Types of Sheen, How They’re Measured, and What You Should Use for Your Surfaces
Paint sheen is a measure of the reflected light from various types of paint. Paint that has a higher sheen contains more enamel, making it harder, easier to clean, and more resistant to scratching, scuffing, and staining. Lower sheens are easy on the eyes and can add a gorgeous visual quality to your favorite colors without being distracting. You can typically find different sheens for any color.
Sheen can have a big impact on the finished look of your walls, rooms, and fixtures, as well as how the look holds up as time goes by. Understanding the performance and uses of different sheens can save you a lot of hassle and help you create the beautiful space you’re dreaming of.
Types of Interior Paint Sheen
There are several different types of sheen that offer different levels of shine for different areas and features of your home or facility. You can find a variety of sheens from high-quality brands like Benjamin Moore, available in our online store.
Flat (0% – 3%)
If you have any interior walls in low-traffic areas with imperfections like bumps, scratches, and holes, you can use a flat paint to help hide those blemishes. Flat paint has no shine, so it displays rich colors beautifully.
Matte (3% – 10%)
Matte sheen has slightly more shine than flat sheen, but it hides surface imperfections well. Flat and matte both are more susceptible to scuffs and stains than higher-sheen paints, so it’s best not to use them in high traffic areas, high moisture areas, or around kids and pets.
Eggshell (12% – 25%)
Eggshell sheen is a great go-to for interior walls in areas that get regular traffic. It’s easy to wipe clean without having a high shine. Eggshell is a great choice for bedrooms and high-traffic living areas without kids and pets.
Satin (25% – 35%)
Satin is similar to eggshell with just a bit more shine. It’s washable enough for regular traffic areas and looks great in any color. Satin is a great choice for bedrooms and high-traffic living areas in households with kids and pets.
Semi-Gloss (35% – 60%)
Semi-gloss has a higher shine that offers even better washability than satin and eggshell. It’s perfect for areas with high traffic, high moisture, and high activity, like children’s rooms, bathrooms, and entryways. Higher sheens highlight imperfections in the wall, so it’s best to use semi-gloss and high-gloss with texture when applying to interior walls.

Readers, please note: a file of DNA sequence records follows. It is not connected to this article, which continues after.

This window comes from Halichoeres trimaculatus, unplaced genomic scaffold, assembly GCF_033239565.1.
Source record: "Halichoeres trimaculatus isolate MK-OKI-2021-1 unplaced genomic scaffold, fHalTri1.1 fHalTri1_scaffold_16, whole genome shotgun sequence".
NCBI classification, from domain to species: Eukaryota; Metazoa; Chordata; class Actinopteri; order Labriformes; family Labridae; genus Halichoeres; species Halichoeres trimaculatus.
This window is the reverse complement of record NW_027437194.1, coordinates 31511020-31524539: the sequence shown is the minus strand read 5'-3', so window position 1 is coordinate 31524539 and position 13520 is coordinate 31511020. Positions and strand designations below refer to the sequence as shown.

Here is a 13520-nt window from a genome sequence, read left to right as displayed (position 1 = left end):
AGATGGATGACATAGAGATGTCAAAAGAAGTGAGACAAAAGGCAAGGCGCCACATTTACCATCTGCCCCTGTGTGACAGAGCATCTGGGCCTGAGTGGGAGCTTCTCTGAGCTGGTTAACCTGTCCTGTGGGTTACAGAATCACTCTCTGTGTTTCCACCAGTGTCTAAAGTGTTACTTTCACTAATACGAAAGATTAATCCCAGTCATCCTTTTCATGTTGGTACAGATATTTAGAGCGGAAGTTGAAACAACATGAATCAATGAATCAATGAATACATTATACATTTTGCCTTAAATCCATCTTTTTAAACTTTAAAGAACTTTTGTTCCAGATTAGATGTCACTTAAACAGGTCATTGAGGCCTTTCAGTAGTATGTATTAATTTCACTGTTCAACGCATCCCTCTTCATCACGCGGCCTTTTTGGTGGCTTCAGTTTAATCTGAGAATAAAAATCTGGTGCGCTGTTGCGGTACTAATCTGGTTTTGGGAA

High-gloss sheen is best for highlighting because of its high reflectivity. Use it on trim, doors, cabinets, or anywhere feature you’d like to accent with a high-shine color. High-gloss is also good for areas that require a bit of extra protection from scuffs and stains because this sheen is the easiest to wipe clean.
Ceiling Flats (<3%)
Ceiling flats are exactly what they sound like. They’re flat sheen paints designed for ceilings. They are extra splatter-resistant to assist in application.
How is Sheen Measured?
Sheen is measured by reflecting light off of the dry paint surface at an 85° angle. The light is deflected into a receptor which calculates what percentage of the original beam of light is deflected into the receptor to provide the sheen. For example, if 10% of the light shone on a dried paint surface is reflected into the receptor, that finish is considered a matte sheen. Different manufacturers might use different angles of light and different ranges to categorize their sheen.
Choose the Right Paint Sheen for Your Project
A medium level of sheen like satin or eggshell is perfect for bricks around your fireplace. Brick is a highly textured surface and the moderate shine will help to conceal imperfections while giving off a pleasant glow in the light of the fire and the brightness daylight.
Bathrooms are plagued with high moisture content that can be a nightmare when choosing materials. Semi-gloss is perfect for protecting the surfaces without making them distracting and reflective. Benjamin Moore’s Aura Bath & Spa has a beautiful matte finish that is designed specifically for high humidity environments such as bathrooms and spas (check out our bathroom paint tips blog for more help with bathroom paint).
Kitchens are generally a high-traffic area. You want them to be durable and washable, so it’s best to go with a semi-gloss or satin finish. Eggshell is often considered similar to satin, but satin has just a bit more sheen that can come in handy when it’s time to clean. Check out Benjamin Moore’s Kitchen and Bath line before starting on your next kitchen project.
Exterior Doors and Trim
High-gloss and satin are great options for all of your exterior doors and trim. Benjamin Moore’s Grand Entrance offers exceptional durability while providing a rich, lustrous finish.
Cabinets are a high-traffic, high-touch surface. The higher the gloss, the easier the care of your cabinets will be. Using high gloss on cabinets is also a great way to accent the cabinet color and add some dimension to the room. Benjamin Moore also offers a beautiful satin line that offers outstanding coverage on cabinets. Check out our blog on picking out kitchen colors for some cabinet color ideas!
Find Your Perfect Sheen at Janovic, The Color Authority
Once you’ve chosen a sheen for the surface you need to paint, you can find a full range of Benjamin Moore colors and products in our online store. If you want to see the sheen and color for yourself before you choose, visit any of our 12 locations in and around New York City or get in touch to schedule a color consultation.